Leeds Dante Diaries:
I’ve had some really helpful Dante-related conversations with a couple of people here. Their blog provides some interesting musings on intersections with Dante and gives a general flavour of life in Dante Studies.

Dante Today: Contemporary Sightings and Citings of Dante:
This site provides lots of fun (a working holiday in Dante research) but also some intriguing cultural connections. ‘Contemporary’ takes in a wide span – post medieval world, pretty much. The blog covers a number of angles: food, consumer goods, literary studies, and the internet world. Nineteenth-century researchers may enjoy posts on Gladstone’s and Melville’s enjoyment of the Commedia.

Books (just a few):
The Durling and Martinez editions of Inferno, Purgatorio and Paradiso:
No matter how many great Dante sites one finds, physical copies can sometimes be essential. These are accurate and evocative translations with lots of helpful notes and diagrams. I hated having to take them back to the library, so broke down and bought them myself.
Dante and the Victorians
Alison Millbank’s book is both comprehensive and insightful –a nuanced evocation of intersections between Dante and various aspects of Victorian culture
Dante in the Long Nineteenth Century- This recent work provides a global and interdisciplinary approach to Dante’s afterlife. You may be able to access a comprehensive preview through Oxford Scholarship Online.
Nick Havely has a number of useful books which give background on Dante’s life and afterlife: Dante in the Nineteenth Century, Dante’s Modern Afterlife from Blake to Heaney, and Dante.
A.N. Wilson: Dante in Love – A comprehensive and readable exploration of Dante through a philosophic love. Wilson provides a fantastic summary of numerous aspects around Dante specifically for people new to the subject and to his contemporary world (if you thought the Wars of the Roses was complicated, Guelph and Ghibelline Italy cubes those minor squabbles). Wilson then explores Dante’s afterlife; my only quibble is that his exploration of Dante’s Victorian afterlife doesn’t take in Christina Rossetti’s Monna Innomminata or any work by George Eliot, who loved Dante’s texts and peppered her own with references to them.

1 See Martin Clark, The Italian Risorgimento (Harlow:Longman, 2009), among others.

Friday, 12 April 2013

George MacDonald and Imaginative Engagement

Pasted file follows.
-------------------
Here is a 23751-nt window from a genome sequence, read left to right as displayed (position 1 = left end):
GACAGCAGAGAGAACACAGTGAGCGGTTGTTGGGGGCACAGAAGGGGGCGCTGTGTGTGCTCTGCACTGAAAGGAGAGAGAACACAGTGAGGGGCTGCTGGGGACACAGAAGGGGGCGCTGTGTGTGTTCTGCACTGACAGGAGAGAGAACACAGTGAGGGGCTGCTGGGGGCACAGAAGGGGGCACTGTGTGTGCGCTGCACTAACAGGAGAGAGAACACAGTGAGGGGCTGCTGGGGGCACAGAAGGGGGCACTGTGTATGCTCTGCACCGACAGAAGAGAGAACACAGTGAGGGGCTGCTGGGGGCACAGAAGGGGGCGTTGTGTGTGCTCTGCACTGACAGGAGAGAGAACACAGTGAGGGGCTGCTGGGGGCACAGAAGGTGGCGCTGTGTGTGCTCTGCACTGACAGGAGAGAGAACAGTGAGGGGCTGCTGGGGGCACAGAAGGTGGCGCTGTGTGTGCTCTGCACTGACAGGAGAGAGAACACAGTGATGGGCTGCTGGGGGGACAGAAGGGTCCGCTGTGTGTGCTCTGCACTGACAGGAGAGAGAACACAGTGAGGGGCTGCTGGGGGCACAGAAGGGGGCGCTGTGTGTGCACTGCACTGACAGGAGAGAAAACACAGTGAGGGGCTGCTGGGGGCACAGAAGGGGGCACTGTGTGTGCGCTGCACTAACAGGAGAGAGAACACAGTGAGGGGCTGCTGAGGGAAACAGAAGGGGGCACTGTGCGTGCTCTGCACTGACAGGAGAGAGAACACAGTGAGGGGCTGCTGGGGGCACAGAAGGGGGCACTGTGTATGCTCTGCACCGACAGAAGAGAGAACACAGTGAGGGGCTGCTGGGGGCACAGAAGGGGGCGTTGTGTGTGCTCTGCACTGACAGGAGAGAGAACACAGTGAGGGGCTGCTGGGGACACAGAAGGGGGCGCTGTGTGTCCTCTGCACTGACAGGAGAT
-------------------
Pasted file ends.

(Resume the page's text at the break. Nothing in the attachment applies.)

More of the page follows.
The Victorian novelist George MacDonald, though well-known and well-regarded in the Victorian era (particularly by figures like John Ruskin and Lewis Carroll), is often forgotten today, as the editors of the recent Rethinking George MacDonald: Contexts and Contemporaries put it: ‘His ideas fell out of fashion, and the majority of MacDonald’s works were relegated to dusty library shelves’. (Glasgow: ASLS, 2013 Certainly, the combination of the fantastical and the spiritual in many of his works does not suit all tastes; similarly, not all readers will enjoy the moments in his realist novels which focus on moral development. (Though they are often enjoyable no matter what one’s taste for morality might be: Donal Grant, for example, contains drugging, hallucinations, a mad villainous Earl, and not just one but two skeletons in the attic.)

But no matter what one may think of George MacDonald’s answers, the questions he raises are always intriguing and direct his audience in search of nuanced insight, particularly on the way the imagination functions and the way in which we engage with it.  In his own time, he was at the centre of many Victorian debates.  His belief in the shared masculine and feminine nature of the Christian God chimed in with contemporary arguments made by the mid-Victorian feminist Langham Place Group as part of their fight for increased roles for women in public life.  He encouraged his friend Octavia Hill in her efforts to transform tenement housing. 
MacDonald also believed strongly in the social value of the poetic imagination, arguing for its role in investigating ‘the very nature of things’ in his 1867 essay ‘The Imagination: Its Effects and Culture’:

‘It is the far-seeing imagination which beholds what might be a form of things, and says to the intellect: "Try whether that may not be the form of these things;” which beholds or invents a harmonious relation of parts and operations, and sends the intellect to find out whether that be not the harmonious relation of them’.  (‘Imagination’, p. 12)

 MacDonald’s link between the imagination and intellectual inquiry and the innovative potential held in both suggests our modern discourse of public engagement in the humanities. This discourse often focuses on debate and dialogue, as in UCL’s Public Engagement Unit’s manifesto of ‘encourag[ing] a culture of two-way conversations between university staff and students, and people outside the university’ or the Wellcome Trust’s desire that public engagement lead people ‘to consider, question and debate the key issues in science and society’. MacDonald argues that education should not end in an acceptance of fact but in fervent debate:

‘The end of education [ . . .] is a noble unrest, an ever renewed awaking from the dead, a ceaseless questioning of the past for the interpretation of the future, an urging on of the motions of life, which had better far be accelerated into fever, than retarded into lethargy.’ (‘Imagination’, p. 1)

MacDonald locates this interrogative imagination in humility: ‘We dare to claim for the true, childlike, humble imagination, such an inward oneness with the laws of the universe that it possesses in itself an insight into the very nature of things.’ (‘Imagination’, pp. 12-13) In another essay, ‘The Fantastic Imagination’ he emphasises the importance of valuing anyone and everyone’s interpretation of a work of art, using the example of a fairy tale: